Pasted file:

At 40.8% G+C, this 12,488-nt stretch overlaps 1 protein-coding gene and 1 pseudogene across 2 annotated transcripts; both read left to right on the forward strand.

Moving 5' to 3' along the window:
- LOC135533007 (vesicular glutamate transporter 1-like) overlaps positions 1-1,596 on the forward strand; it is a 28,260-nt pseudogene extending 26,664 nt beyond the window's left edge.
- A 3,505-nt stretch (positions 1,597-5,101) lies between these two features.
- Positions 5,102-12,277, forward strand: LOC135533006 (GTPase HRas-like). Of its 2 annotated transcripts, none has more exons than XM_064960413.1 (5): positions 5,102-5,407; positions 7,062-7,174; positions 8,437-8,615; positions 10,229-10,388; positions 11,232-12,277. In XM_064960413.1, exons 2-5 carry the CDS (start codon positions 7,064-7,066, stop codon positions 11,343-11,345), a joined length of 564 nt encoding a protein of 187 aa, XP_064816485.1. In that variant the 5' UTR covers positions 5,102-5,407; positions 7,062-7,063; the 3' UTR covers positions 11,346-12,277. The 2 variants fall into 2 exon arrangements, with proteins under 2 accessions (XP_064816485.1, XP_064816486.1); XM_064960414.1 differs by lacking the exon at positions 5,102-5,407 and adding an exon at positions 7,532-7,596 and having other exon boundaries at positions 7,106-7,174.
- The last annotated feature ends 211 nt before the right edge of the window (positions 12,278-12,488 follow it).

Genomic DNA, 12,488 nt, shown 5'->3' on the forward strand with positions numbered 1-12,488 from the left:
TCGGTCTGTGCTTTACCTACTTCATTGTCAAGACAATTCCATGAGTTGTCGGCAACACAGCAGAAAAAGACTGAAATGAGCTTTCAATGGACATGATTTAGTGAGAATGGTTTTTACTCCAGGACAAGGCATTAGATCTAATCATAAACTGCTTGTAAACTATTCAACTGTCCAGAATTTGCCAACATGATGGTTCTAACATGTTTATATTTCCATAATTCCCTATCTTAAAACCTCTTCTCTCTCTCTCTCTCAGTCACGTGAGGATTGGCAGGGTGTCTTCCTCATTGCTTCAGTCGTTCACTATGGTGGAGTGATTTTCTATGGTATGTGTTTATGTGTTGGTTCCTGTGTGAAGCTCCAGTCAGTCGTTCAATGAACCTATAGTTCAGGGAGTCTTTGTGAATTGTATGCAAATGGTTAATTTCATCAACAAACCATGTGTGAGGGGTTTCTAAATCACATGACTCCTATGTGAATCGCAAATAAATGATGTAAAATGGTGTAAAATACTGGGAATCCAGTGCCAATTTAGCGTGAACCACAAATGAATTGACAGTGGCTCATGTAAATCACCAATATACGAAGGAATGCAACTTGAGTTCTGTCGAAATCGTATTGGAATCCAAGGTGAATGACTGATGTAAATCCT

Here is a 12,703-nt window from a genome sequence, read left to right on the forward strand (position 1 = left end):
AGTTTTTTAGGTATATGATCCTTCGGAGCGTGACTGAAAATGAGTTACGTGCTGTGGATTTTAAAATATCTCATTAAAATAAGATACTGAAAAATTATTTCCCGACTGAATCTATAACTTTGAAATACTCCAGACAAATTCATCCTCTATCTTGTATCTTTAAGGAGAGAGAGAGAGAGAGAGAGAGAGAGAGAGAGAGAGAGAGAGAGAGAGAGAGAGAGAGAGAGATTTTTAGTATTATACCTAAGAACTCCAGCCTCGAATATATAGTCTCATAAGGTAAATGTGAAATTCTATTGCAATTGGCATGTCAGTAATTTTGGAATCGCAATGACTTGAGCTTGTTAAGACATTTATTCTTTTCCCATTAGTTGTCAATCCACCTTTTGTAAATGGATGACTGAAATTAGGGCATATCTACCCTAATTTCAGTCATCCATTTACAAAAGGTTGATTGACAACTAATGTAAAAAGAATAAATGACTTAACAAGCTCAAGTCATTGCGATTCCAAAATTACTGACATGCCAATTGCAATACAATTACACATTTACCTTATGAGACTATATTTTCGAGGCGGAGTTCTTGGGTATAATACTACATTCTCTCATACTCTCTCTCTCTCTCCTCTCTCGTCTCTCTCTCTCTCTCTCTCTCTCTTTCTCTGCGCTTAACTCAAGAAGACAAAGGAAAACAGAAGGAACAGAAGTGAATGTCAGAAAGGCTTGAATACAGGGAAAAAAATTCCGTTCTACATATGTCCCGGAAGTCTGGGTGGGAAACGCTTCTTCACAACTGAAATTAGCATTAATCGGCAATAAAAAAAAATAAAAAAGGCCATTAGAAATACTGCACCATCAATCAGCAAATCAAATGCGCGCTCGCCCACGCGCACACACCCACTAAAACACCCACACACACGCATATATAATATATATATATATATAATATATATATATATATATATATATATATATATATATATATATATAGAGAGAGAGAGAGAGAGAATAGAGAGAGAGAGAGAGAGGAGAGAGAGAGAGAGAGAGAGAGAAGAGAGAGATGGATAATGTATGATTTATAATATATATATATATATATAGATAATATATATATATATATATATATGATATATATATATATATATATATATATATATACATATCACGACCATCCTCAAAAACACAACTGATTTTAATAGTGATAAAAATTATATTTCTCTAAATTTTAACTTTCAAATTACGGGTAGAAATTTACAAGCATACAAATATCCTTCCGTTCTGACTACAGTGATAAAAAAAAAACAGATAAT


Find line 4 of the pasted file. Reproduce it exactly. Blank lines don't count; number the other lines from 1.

- A 3,505-nt stretch (positions 1,597-5,101) lies between these two features.